Justice Ruth Bader Ginsburg Reflects On The #MeToo Movement: 'It's About Time' Supreme Court Justice Ruth Bader Ginsburg sat down with NPR's Nina Totenberg at the Sundance Film Festival on Sunday where she discussed her thoughts on the #MeToo movement.
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Justice Ruth Bader Ginsburg Reflects On The #MeToo Movement: 'It's About Time'

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Justice Ruth Bader Ginsburg Reflects On The #MeToo Movement: 'It's About Time'

Law

Justice Ruth Bader Ginsburg Reflects On The #MeToo Movement: 'It's About Time'

Justice Ruth Bader Ginsburg Reflects On The #MeToo Movement: 'It's About Time'

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Sundance Institute via YouTube

When Supreme Court Justice Ruth Bader Ginsburg began her legal crusade, women were treated differently than men by law. By the time she first put on judicial robes she had already worked a judicial revolution.

Today the issues are both the same and different. At front and center is the question of sexual harassment.

At the Sundance Film Festival on Sunday, Ginsburg had this to say about the #MeToo movement: "It's about time. For so long women were silent, thinking there was nothing you could do about it, but now the law is on the side of women, or men, who encounter harassment and that's a good thing."

Ginsburg isn't worried that the #MeToo movement might cause a backlash against women. "So far it's been great," she said. "When I see women appearing every place in numbers, I'm less worried about a backlash than I might have been 20 years ago."

At the Sundance Film Festival in Park City, Utah, NPR's Nina Totenberg talks to Justice Ruth Bader Ginsburg. On stage with them is Robert Redford, founder of the festival. John Nowak / CNN Films hide caption

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John Nowak / CNN Films

At the Sundance Film Festival in Park City, Utah, NPR's Nina Totenberg talks to Justice Ruth Bader Ginsburg. On stage with them is Robert Redford, founder of the festival.

John Nowak / CNN Films

Ginsburg recalled moments from her time as both a student and teacher when she experienced sexism and how she handled it. "Every woman of my vintage knows what sexual harassment is, although we didn't have a name for it," Ginsburg said.

She remembered one time when she sought help from a chemistry instructor at Cornell. The instructor gave her a practice exam, but it ended up being identical to the real thing. "I knew exactly what he wanted in return," she said. Taking matters into her own hands, she "went to his office and said, 'How dare you? How dare you do this?' And that was the end of that."

Her fight for equality

As a young law professor, Ginsburg didn't shy away from pushing back against the blatant sexism she experienced at work. When she began teaching at Rutgers Law School and found out how much of a salary cut she would be taking, she inquired how much a male colleague who had been out of law school the same amount of time was being paid. The dean replied, "Ruth, he has a wife and two children to support. You have a husband with a good paying job in New York."

That was the same year the Equal Pay Act passed and "that was the answer I got," remarked Ginsburg. The women at Rutgers got together and filed an Equal Pay Act complaint and eventually the university settled.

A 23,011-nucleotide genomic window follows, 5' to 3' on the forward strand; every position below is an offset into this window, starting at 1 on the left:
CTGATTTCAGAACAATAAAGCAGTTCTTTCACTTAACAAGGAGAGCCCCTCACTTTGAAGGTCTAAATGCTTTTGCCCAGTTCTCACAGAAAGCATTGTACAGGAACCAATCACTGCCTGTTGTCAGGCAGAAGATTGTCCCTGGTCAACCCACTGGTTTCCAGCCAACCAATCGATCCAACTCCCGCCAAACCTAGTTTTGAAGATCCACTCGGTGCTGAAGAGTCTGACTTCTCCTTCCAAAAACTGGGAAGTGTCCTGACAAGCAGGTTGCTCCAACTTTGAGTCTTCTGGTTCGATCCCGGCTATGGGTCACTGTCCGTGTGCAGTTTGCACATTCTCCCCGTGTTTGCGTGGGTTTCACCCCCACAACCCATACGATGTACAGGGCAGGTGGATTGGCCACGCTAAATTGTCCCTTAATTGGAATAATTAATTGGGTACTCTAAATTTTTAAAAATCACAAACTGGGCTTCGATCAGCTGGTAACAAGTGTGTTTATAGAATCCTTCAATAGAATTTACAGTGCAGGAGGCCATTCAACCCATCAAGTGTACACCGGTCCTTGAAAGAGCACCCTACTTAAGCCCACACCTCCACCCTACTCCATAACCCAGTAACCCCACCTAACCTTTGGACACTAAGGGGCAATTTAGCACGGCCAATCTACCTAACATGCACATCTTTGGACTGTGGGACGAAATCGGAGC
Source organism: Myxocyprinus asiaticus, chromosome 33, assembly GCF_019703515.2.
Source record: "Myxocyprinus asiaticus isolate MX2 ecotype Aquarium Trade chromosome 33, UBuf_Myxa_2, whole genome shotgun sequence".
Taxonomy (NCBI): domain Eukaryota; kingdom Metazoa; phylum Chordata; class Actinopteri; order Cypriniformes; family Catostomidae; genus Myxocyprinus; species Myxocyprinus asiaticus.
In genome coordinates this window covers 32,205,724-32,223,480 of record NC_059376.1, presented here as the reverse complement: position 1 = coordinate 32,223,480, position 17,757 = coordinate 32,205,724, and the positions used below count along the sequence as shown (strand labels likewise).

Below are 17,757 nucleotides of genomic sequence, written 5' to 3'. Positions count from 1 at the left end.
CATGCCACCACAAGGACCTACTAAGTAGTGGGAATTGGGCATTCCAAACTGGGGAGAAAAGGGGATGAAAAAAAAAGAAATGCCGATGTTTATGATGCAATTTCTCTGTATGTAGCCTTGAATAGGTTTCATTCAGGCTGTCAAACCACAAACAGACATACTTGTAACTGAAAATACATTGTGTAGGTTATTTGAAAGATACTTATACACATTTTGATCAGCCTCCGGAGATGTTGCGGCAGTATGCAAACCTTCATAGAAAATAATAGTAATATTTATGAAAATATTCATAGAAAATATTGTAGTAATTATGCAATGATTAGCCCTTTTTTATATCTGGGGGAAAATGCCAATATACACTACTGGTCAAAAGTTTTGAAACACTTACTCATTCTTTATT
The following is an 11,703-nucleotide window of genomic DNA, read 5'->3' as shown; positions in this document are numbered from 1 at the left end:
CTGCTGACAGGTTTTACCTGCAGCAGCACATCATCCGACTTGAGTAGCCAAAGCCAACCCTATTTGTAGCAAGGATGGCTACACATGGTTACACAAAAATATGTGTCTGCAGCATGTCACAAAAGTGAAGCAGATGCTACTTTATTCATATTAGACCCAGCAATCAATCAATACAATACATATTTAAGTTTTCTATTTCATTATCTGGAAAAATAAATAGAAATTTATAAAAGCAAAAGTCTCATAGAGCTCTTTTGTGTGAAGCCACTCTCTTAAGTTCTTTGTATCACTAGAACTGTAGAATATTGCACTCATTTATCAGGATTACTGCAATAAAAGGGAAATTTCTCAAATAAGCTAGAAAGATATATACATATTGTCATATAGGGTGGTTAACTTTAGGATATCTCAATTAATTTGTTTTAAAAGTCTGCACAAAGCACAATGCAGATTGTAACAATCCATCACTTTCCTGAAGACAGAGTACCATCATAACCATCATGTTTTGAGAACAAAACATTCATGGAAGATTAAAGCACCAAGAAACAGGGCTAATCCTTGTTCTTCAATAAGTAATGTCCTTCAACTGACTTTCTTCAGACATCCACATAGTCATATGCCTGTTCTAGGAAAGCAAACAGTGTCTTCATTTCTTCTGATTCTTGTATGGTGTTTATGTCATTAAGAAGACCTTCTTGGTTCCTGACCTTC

Ginsburg went on to tell the story of when Columbia Law School issued lay-off notices to 25 women in the maintenance department, but didn't lay off a single man. She marched into the office of the university's vice president for Business to inform him that the university was violating Title VII. He responded, "Professor Ginsburg, Columbia has excellent Wall Street lawyers representing them and would you like a cup of tea?"

Shortly after, an application for a temporary injunction against Columbia was filed and the Equal Employment Opportunity Commission sent their chief counsel to argue in favor of it. After the injunction was issued, "Columbia decided they didn't really have to lay off anyone," she recounts.

On life balance

Ginsburg also had some advice for women who are balancing work and motherhood.

While founding the ACLU Women's Rights Project, teaching at Columbia, litigating cases all over the country and in front of the Supreme Court, she was also a mother to two children. She remembered how she would often receive calls from her son James' school. "The child was what his teachers called 'hyperactive' and I called 'lively.'"

One day, Ginsburg had been up all night writing a brief and she got a call while she was at her office at Columbia. She picked up and said, "This child has two parents. Please alternate calls. It's his father's turn." Ginsburg chuckled as she recalled her husband Marty heading down to the school.

After that, said Ginsburg, "the calls came barely once a semester and the reason was they had to think long and hard before asking a man to take time out of his work day to come to the school." Ginsburg spoke fondly of her late husband Professor Marty Ginsburg. She said, "the remarkable thing about Marty is that he cared that I had a brain. No guy up until then was the least interested in how I thought."

At age 84, Ginsburg is going strong. She is revered in popular culture and said she enjoyed actress Kate McKinnon's portrayal of her on Saturday Night Live. "I would like to say, 'Ginsburn' sometimes to my colleagues." When asked how much longer she'll stay on the job, she assured the audience, "as long as I can do the job full steam, I will be here."